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   Also please check out my second blog, The Painting Archives to see older (pre-2004) paintings for sale.

Saturday, March 04, 2017
  new zealand

Since my last post, I’ve been to New Zealand for three weeks, teaching two workshops, and exploring many coastal and inland areas around Auckland with my Squeegee Press partner, Jerry McLaughlin, and Norma Hendrix of Cullowhee Mountain Arts. As I write this, part of me is still walking a black beach; these sublime expanses of volcanic sand were my favorite places of all that we experienced.

There was so much beauty everywhere, though--so many spectacular places and interesting sights, such good camaraderie and excellent workshop sessions--that is hard to re-enter ordinary life (even though I when I returned, it was to our place in New Mexico, which is its own kind of paradise.) The first night I was back, I dreamed about paintings all night. These were compelling abstract images that I felt directed to paint. At one point I woke up and thought of looking for my sketchbook, which was someplace in the jumble of my unpacked luggage. But I told myself I would remember the images, and fell back asleep. In the morning, the more specific ideas and images were gone. I was left only with an impression of light, misty atmosphere, oddly shaped islands, and dark sand. At first I was disappointed. But then I recognized the impressions that I had retained. This was how it was on Karekare, one of the most beautiful black sand beaches that we visited. The dreams had distilled for me a memory that seems now to me the essence of the trip as a whole.

This was a gift, because my work is about expressing essence. In the midst of travel, identifying what is most meaningful to me--and will ultimately influence my work--is usually not clear; sensory impressions, thoughts and feelings crowd together, especially when there is little solitude or down time. In New Zealand, the days were full and sometimes exhausting, and I never took the time to write notes or draw, or do anything other than a few quick paintings during the workshops to process the experience. But every time we went exploring, I was taking it all in. I felt very present and observant, and focused in the way that travel opens the eyes.

I did take a lot of photos. For me, photography is another aspect of being present, an exercise in seeing and appreciating the reality of the moment. I never directly reference photos in the studio, but find that there is an alignment between what I paint and what I choose to photograph.

When I paint, it is memory that serves me best. And of the many memories the New Zealand trip, there will be only a few that impact my work. Until I am alone in my studio, back home after such a trip, I don’t know what these will be, or in what ways they will be expressed. The process of filtering out these essential memories is mysterious and intriguing to me. I often feel that there is symbolic or archetypal meaning in what comes through, yet there is no need to understand or explain. There are simply compelling visual ideas to explore.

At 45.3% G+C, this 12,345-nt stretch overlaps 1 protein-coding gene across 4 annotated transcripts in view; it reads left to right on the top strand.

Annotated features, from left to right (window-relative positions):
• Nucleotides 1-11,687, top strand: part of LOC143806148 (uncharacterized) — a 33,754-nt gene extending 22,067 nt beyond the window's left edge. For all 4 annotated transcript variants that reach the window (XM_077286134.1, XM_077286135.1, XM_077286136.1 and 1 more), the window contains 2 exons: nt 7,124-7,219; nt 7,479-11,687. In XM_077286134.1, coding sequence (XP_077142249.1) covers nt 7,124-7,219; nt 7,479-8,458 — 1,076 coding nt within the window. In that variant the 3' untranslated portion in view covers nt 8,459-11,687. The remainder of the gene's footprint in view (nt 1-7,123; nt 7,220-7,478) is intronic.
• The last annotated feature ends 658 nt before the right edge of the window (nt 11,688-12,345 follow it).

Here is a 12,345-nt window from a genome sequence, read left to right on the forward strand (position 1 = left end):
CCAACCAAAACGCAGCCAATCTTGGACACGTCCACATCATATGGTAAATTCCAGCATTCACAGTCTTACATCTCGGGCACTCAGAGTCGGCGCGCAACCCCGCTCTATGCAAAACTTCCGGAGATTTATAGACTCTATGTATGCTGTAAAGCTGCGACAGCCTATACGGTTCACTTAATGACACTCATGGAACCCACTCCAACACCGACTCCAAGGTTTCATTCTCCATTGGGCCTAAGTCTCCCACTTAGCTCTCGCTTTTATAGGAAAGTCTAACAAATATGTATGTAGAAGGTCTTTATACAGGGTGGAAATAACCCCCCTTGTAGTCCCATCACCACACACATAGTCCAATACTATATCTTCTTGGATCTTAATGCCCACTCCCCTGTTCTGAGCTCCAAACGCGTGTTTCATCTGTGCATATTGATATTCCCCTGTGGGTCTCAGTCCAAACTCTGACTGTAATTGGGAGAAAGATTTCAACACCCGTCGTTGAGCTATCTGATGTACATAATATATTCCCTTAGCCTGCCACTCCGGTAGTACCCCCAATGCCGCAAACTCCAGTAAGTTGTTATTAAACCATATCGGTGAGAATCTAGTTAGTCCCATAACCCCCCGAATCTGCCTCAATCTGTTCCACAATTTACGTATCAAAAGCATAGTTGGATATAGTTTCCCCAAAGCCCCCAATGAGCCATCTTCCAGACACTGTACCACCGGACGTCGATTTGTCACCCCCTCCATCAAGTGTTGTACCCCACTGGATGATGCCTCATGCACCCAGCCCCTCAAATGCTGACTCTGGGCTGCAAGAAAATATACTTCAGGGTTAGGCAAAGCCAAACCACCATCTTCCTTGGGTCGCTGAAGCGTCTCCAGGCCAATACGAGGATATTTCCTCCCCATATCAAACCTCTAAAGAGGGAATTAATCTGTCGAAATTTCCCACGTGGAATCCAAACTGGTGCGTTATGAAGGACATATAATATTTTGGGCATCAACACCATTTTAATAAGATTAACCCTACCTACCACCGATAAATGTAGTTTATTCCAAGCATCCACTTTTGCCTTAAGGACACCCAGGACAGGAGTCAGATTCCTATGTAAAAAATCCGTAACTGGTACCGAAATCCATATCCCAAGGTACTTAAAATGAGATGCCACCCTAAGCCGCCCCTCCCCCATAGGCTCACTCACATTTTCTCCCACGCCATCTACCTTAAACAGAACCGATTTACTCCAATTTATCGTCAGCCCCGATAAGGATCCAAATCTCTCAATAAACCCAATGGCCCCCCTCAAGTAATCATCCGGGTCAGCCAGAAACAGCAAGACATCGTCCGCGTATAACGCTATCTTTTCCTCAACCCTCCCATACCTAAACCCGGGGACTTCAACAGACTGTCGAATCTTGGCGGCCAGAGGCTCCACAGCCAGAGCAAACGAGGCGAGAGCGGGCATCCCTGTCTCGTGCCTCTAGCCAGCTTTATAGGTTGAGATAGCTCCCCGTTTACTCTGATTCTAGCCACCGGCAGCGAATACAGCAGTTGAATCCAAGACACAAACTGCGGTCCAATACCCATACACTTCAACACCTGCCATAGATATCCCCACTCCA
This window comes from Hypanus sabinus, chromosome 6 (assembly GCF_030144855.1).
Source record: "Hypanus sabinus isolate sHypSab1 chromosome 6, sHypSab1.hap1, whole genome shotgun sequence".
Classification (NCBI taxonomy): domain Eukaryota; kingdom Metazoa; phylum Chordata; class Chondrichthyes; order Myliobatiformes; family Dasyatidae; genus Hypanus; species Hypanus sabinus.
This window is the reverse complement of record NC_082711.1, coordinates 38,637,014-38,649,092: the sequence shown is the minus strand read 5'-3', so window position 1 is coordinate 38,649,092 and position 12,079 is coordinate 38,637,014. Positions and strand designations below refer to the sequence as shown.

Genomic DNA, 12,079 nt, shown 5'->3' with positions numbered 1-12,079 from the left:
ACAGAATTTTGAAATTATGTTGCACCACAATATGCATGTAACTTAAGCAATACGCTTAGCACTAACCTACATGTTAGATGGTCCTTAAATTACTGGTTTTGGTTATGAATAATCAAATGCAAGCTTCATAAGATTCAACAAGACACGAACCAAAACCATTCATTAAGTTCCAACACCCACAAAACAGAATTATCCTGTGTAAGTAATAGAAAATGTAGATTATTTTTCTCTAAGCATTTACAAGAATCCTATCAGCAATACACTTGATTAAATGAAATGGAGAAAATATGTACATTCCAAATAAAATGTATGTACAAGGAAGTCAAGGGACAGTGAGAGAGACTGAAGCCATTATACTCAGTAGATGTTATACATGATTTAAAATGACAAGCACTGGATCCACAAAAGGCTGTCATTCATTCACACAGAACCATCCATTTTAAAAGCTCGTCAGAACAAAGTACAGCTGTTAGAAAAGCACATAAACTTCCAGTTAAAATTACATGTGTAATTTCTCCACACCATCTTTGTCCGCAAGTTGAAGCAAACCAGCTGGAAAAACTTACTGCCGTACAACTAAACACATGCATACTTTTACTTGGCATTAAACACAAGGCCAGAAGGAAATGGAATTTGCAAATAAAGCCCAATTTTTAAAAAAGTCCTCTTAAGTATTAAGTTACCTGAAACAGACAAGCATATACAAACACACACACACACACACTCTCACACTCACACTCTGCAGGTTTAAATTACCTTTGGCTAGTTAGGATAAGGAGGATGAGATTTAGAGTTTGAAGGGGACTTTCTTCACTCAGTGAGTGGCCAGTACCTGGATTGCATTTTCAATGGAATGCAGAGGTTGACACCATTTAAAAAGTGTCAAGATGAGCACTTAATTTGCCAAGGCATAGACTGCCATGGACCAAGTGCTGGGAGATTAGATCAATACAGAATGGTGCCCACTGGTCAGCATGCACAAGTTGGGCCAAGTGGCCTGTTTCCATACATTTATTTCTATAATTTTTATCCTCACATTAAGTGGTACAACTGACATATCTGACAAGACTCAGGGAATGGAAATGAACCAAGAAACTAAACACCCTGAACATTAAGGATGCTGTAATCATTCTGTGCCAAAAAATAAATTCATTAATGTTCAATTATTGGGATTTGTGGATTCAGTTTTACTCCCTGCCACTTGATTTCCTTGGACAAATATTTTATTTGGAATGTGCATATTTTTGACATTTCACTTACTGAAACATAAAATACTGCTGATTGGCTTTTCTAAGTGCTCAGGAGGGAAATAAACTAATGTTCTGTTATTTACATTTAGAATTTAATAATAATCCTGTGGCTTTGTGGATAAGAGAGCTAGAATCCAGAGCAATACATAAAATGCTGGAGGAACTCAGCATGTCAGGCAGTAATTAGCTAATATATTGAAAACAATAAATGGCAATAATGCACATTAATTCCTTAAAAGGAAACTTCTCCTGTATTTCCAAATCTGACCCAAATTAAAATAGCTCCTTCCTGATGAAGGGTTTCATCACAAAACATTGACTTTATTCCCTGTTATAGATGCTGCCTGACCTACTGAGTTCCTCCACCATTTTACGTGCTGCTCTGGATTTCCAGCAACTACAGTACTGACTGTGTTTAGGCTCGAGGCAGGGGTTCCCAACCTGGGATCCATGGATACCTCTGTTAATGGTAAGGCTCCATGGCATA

Karekare, 24x36", oil, sand, cold wax on panel

For the past few days I’ve been in my little New Mexico studio, a bit jet-lagged but impatient to resume work. The remaining fragments of my painting dreams are an intriguing and elusive guide as I feel my way into new pieces. The fact that my dreaming brain was so active in this way makes me believe that the process of finding essence is working at a deep level, and that is exciting. On the other hand, I try to avoid expectations about what will evolve in the studio—my basic approach is to give myself over to intuitive moves, while making choices that build strong work. While I can be guided by a particular mood or visual idea, for the most part I don’t work with specific goals in mind. My night of painting dreams left me with a sense of sweet mystery and beautiful possibility, but I need to trust in my own way of working to find my way there.  
What a beautiful, subtle piece. Those memories are floating around, and will find their way into your work no matter what. It's always mysterious and exciting how that works.

Happy painting!
Hi Rebecca
Lovely to read your piece about New Zealand and I am devastated I did not know about the workshops!!
I am an established encaustic wax artist in New Zealand (there aren't that many of us....) but obviously not in the loop..
I have also been waiting in anticipation to pre order your new book on cold wax techniques with Jerry McLaughlin , but it cost more to deliver the book to NZ than the cost of the book!!
Is there going to be a stockist in NZ? It would be great to know..
Many thanks
Mary Sullivan
Hawkes bay
New Zealand
Oh I'm so sorry you missed hearing about the class! We may be back sometime, it was such a great experience. As for the book, I am disappointed that shipping costs have soared as they have, and Jerry and I are concerned about figuring out better distribution. But it will be a while before we work anything out. There's been talk of retailing the book in NZ but at this point no actual plans in place, sorry.
Hi Rebecca
Thanks for getting back to me...no worries, I have since subscribed to takapuna art supplies newsletter so that will help 😀 They may find a solution about the cost of shipping the book, perhaps we could pre order with them and they can buy a bulk lot to distribute the cost..??? I will check out.
Many thanks

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       Rebecca Crowell